Oh and it doesn't look like that stupid melted cube that D-link is trying to sell.

We were looking at a Roku over the holidays...

The laptop I was using to stream Netflix died on us, and I didn't have enough parts around to make a replacement Netflix box. The Roku looked like a decent device.

Then we noticed the Samsung BD-P1590... Costs more than a Roku, obviously, but it does more too. Plays DVDs, blu-ray discs, Netflix, Blockbuster, Pandora, YouTube...

We wound up buying the Samsung instead of the Roku. Replaced our old DVD player and the dead laptop.

Comment: What about human perception. (Score 1) 412

by nerdofthunder (#30478380) Attached to: BBC Lowers HDTV Bitrate; Users Notice
I imagine its possible that a newer compression system could better choose what data was eliminated (while using the same compression format) based on a better understanding of how a human would perceive the outcome. Clearly, if this was the idea behind new compression settings, it did not work at the bit-rates the BBC tried. Not all compression systems (even ones that use the same format of compression) are created equal.

Comment: Re:Why Are We Deferring to an Economic Organizatio (Score 1) 715

by hkmwbz (#30478274) Attached to: Russians Claim More Climate Data Was Manipulated

it's no good attacking them based on the fact they export oil. all the climate researchers who advocate AGW have a budget dependant on global warming research funding, do we also attack them and cast doubt on their motives because of it?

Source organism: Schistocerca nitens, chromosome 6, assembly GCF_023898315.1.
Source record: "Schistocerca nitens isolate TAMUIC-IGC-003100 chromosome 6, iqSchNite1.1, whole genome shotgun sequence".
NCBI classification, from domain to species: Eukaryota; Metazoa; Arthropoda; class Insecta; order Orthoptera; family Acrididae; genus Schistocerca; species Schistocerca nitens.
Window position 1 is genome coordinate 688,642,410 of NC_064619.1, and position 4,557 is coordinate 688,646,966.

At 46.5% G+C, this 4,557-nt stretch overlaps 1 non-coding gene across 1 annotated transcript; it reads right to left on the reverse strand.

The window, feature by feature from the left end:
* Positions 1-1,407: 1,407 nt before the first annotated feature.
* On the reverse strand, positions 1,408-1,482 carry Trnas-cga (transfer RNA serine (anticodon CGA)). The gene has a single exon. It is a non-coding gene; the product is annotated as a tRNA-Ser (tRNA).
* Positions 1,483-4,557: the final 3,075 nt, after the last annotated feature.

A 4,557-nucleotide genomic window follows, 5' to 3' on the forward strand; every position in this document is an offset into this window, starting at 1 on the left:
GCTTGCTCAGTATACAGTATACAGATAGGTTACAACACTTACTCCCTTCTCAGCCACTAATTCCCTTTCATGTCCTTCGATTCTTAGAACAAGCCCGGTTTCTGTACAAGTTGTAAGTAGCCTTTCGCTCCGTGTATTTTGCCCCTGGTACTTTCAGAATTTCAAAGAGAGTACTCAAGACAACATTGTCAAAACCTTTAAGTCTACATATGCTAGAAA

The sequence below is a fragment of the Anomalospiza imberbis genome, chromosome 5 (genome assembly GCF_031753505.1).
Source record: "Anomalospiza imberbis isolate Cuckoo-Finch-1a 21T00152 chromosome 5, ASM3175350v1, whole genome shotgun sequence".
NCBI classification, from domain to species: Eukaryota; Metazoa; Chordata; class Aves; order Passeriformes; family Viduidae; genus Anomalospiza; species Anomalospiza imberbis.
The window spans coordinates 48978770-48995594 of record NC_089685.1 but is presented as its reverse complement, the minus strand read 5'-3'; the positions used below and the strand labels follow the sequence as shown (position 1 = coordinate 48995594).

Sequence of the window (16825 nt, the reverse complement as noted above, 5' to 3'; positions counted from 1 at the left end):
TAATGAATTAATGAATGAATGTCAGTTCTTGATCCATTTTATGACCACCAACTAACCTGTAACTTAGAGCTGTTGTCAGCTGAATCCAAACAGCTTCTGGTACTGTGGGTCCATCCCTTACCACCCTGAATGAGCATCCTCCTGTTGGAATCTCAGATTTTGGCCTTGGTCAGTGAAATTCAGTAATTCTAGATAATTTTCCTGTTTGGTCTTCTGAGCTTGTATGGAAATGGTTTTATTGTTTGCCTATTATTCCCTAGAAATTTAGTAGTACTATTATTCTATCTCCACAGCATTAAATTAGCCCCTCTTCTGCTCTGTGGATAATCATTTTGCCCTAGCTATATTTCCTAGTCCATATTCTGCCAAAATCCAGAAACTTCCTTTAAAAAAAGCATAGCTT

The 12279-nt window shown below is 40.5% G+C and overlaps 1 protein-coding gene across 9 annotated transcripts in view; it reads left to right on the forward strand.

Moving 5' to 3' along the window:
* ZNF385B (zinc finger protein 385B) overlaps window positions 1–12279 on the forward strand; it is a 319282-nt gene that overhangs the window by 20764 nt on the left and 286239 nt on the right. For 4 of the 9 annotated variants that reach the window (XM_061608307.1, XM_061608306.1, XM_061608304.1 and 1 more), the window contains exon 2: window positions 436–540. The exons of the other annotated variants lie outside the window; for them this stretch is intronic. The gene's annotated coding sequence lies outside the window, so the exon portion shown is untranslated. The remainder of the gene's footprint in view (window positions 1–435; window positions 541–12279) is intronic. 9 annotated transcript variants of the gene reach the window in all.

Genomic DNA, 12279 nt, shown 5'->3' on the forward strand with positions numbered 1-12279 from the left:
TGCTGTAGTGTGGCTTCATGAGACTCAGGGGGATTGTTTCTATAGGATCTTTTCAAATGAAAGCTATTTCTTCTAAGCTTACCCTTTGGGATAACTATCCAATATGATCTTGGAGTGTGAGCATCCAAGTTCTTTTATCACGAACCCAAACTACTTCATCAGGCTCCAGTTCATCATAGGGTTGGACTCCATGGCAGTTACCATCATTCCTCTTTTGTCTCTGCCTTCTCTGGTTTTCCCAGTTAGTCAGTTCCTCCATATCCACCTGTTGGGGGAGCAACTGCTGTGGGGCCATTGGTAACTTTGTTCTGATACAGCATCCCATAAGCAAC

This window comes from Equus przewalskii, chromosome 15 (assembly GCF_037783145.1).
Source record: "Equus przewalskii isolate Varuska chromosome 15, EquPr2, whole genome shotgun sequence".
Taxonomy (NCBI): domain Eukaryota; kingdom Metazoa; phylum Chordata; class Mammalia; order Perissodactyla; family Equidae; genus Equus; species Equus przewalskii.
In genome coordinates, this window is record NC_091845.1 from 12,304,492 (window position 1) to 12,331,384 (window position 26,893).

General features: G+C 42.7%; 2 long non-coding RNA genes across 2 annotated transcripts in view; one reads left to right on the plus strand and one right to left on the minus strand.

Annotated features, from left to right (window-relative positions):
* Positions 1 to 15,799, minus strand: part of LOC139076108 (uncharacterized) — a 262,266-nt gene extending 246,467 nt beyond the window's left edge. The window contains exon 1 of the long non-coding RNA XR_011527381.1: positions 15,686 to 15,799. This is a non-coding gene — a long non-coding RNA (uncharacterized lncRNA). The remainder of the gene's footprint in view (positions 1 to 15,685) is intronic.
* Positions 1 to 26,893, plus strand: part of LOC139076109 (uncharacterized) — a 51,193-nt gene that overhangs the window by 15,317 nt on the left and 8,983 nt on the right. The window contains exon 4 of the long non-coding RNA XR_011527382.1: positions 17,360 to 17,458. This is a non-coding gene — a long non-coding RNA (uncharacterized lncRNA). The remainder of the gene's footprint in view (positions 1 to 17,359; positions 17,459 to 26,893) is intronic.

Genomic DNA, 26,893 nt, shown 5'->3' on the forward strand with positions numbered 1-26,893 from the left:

No, because they are actually climate scientists. This Russian Institute of Economic Analysis garbage is a Libertarian think-tank, not a scientific organization, and certainly not a climate research institution.

Comment: Re:Wait... (Score 1) 386

by localman57 (#30478238) Attached to: DRM Flub Prevented 3D Showings of <em>Avatar</em> In Germany

isn't this an issue with the company not purchasing the proper licenses in the appropriate amount of time rather than an issue with DRM?

It's perfectly indicative of how DRM is bad. DRM assumes that everything would work perfectly, all the time. And when it doesn't, for whatever reason, you lose the right to use your own legally owned content. Just like the movie studio, a leagal user of the film, lost their capability. If the movie studios and their limited number of partners with gazillion-dollar pieces of equipment can't make it work, what chance do meaningless slobs like me have?

Answer: none. I need to just assume that sooner or later the content I paid for will just stop working. And that's wrong.

Comment: Re:Not much surprising (Score 1) 361

by Labcoat Samurai (#30478176) Attached to: PhD Candidate Talks About the Physics of Space Battles
Of course the metal balls would be vaporized and not provide effective shrapnel. Which is what makes me wonder why nukes wouldn't be effective. Ok, there's no shockwave, but there's so much energy involved, if they detonate near the enemy ship, I'd expect the nuke to melt the ship. It's not like you can safely fly your ship close to the sun just because it's not getting buffeted with shockwaves.

"What is wanted is not the will to believe, but the will to find out, which is the exact opposite." -- Bertrand Russell, _Sceptical_Essays_, 1928